Much contemporary art has been yoked to addressing injustice or oppression. It’s a surprisingly difficult feat to accomplish well in our social media-fueled Age of Outrage. Injustice-as-story can be reduced to a cartoon of sound and fury signifying little and satisfying mostly for those who want outlet to vent.
More complicated (and rewarding) is finding the small details in a story that amplify bigger themes. The Afghan-American writer Khaled Hosseini attempted this with his 2003 best-selling novel “The Kite Runner,” exploring the relationship between fathers and sons. In 2007’s “A Thousand Splendid Suns,” he turned his focus on mothers and daughters, with equivalent villain and a selfless act of friendship. The backdrop here is oppression of women under a medieval patriarchal culture given fresh lift by the brutal Taliban. But the story itself is about relationships and love and resentment, building slowly layer upon layer. In other words, just the fodder for the operatic stage.
And thus composer Sheila Silver and librettist Stephen Kitsakos’ adaptation of Hosseini’s story, the product of a ten-year project commissioned by Seattle Opera and given its world premiere last week (it runs through March 11). It’s a haunting, atmospheric work full of lush evocative music rendered in technicolor orchestrations inflected with Afghanish flourishes.
It’s the story of two women – Mariam and Laila, neighbors born a generation apart. Mariam is given by her estranged father into an arranged marriage at age 15 to the petty Rasheed, a much older man. Laila, born to neighbors on the same block, falls in love with a boy Tariq, who escapes with his family to Pakistan. After her parents are killed when a rocket hits their home, Laila is taken in by Rasheed, who tricks her into believing Tariq has died. Laila becomes Rasheed’s second wife, to the consternation of Mariam, who is jealous of the much younger teenager. The two later become friends after Laila defends Mariam from Rasheed, and Mariam ultimately makes a heroic sacrifice so that Laila can escape with Tariq, who has returned from Pakistan. See? Classic opera.
The first act, like the book, slowly establishes the characters and their relationships. Silver’s music is evocative, like a movie score colorizing the story and directing the emotional energy. This comes at the expense of actually hearing the voices at times. The lush orchestral writing wraps so thickly around the singers that it is often difficult to make out what they are singing – the opera is in English, but I found myself glued to the supertitles a good part of the time. Ms. Silver’s music is a Porsche – even at idle you feel the power under the hood.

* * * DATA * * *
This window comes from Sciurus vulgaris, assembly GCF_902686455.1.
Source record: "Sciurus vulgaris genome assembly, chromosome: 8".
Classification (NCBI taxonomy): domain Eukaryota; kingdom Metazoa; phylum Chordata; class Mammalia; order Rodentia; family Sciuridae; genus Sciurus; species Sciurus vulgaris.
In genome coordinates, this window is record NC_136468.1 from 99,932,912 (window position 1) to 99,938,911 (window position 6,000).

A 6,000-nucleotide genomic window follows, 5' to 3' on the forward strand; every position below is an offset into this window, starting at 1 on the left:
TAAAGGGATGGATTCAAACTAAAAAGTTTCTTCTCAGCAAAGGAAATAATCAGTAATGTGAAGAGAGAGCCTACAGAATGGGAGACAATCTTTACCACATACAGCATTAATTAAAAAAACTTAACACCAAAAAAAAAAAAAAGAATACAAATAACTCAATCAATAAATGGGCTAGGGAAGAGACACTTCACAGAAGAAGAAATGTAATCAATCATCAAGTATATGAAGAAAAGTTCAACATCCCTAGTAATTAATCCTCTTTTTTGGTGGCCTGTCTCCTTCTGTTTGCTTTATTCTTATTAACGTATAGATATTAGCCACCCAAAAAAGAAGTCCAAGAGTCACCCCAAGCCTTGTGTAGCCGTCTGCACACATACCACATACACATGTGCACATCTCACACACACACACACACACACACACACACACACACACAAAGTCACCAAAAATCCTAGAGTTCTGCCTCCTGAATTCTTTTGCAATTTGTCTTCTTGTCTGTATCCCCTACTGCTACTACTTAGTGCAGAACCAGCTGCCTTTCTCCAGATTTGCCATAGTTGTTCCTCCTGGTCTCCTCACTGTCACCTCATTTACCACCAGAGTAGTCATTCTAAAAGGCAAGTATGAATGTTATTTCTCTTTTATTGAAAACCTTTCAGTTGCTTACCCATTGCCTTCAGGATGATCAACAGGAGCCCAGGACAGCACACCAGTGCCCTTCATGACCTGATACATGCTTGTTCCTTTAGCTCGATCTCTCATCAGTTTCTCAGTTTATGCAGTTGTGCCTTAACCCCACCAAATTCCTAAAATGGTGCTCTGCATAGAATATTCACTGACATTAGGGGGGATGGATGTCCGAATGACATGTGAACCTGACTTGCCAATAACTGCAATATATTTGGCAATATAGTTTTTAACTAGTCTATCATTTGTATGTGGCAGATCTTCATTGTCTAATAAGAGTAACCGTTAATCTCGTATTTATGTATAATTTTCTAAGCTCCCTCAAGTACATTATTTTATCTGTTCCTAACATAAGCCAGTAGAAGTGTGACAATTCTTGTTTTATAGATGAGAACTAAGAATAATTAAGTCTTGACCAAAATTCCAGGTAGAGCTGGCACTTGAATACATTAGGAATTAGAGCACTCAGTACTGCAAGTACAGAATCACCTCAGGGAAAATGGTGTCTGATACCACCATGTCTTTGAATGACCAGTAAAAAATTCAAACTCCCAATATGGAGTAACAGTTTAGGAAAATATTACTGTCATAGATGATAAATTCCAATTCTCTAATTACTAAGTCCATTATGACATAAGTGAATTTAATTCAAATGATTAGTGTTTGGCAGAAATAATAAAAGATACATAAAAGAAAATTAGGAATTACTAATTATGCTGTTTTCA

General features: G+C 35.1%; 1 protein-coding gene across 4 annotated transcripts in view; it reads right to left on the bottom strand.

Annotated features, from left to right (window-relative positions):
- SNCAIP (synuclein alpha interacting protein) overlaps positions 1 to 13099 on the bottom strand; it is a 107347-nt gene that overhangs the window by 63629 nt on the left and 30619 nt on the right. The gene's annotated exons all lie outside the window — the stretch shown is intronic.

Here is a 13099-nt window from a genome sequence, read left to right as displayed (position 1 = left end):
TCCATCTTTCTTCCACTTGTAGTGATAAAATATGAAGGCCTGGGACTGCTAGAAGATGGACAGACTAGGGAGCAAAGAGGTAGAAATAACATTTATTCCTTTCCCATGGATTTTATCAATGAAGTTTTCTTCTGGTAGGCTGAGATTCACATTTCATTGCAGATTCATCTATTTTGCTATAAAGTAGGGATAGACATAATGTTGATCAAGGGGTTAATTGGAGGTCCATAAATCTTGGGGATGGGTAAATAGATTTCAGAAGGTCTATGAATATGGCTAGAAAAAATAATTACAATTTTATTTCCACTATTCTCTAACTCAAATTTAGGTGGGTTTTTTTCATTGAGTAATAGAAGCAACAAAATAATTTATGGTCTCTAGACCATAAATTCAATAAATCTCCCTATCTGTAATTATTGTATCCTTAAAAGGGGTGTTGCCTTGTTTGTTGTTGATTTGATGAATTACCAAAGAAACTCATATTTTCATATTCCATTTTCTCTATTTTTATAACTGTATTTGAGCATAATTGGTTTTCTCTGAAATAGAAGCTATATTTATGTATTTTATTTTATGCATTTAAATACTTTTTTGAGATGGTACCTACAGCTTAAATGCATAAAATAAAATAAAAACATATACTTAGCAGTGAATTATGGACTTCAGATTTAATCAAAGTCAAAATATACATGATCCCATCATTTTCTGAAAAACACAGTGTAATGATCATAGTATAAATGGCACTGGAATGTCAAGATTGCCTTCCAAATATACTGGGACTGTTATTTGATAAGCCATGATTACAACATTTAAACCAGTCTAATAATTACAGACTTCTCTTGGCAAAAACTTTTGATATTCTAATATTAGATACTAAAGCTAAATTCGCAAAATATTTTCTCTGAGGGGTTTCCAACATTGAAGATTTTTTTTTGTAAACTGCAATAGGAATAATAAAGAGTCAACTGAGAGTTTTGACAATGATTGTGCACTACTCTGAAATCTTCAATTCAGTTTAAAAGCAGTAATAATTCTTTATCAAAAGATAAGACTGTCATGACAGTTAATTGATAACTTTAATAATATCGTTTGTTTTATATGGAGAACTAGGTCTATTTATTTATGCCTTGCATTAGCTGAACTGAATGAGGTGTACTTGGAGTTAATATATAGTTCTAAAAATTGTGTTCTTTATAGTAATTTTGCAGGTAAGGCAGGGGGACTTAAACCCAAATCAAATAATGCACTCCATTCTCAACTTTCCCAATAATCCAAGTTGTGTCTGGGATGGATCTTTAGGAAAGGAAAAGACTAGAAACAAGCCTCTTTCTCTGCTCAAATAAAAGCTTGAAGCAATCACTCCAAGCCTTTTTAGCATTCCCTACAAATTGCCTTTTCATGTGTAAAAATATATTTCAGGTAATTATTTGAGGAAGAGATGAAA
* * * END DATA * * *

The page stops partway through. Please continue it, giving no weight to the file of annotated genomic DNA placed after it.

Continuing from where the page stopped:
“A Thousand Splendid Suns” is directed by Roya Sadat, a distinguished Afghan movie director, and she directs this stage production with a movie-maker’s eye. That is, the dozens of scenes each get their own camera focus and their own set tableau, rotated on a stage turntable. The sets, largely depictions of modest Kabul house interiors, are so drab and literal that they can’t keep up as the story evolves, even as the turntable goes round and round and round. Does that seem an unfair criticism? I mean it in the sense that the mundane backdrops do little to enhance the story even as they distract with their gratuitous rotations. But then, perhaps that’s the point – however nuanced the story, the background keeps intruding.
Karin Mushegain does a terrific job evolving Mariam from tentative teenager to embittered middle-age, and Maureen McKay as Laila shines as the optimistic and resourceful Laila. John Moore’s Rasheed underplays the villain side in favor of frustration and disappointment, making him a character of more complexity. Rafael Moras’ Tariq was an excellent partner for McKay in their big Act I love duet.
Maryam, Laila, Rasheed and Tariq are caught in circumstances they neither control nor even really understand. Rasheed is a brute, and cruel, but he’s also an unhappy and frustrated man with little control over his own circumstances, so he chooses to take it out on the women whom he does control.
“A Thousand Splendid Suns” spends little time railing against injustices; they are simply the reality one has to survive.
In the end, Mariam makes the ultimate sacrifice in a long beautiful soliloquy in which she reconciles her choice to save Laila as a kind of redemption from a life over which she had little choice. “I see joy,” she sings. “I feel peace.” Her clarity turns an act of resignation into one of transcendence and empowerment. In doing so, Silver, Hosseini et al draw the intractability and horror of a long historical oppression and the innocents victimized by it into sharp relief.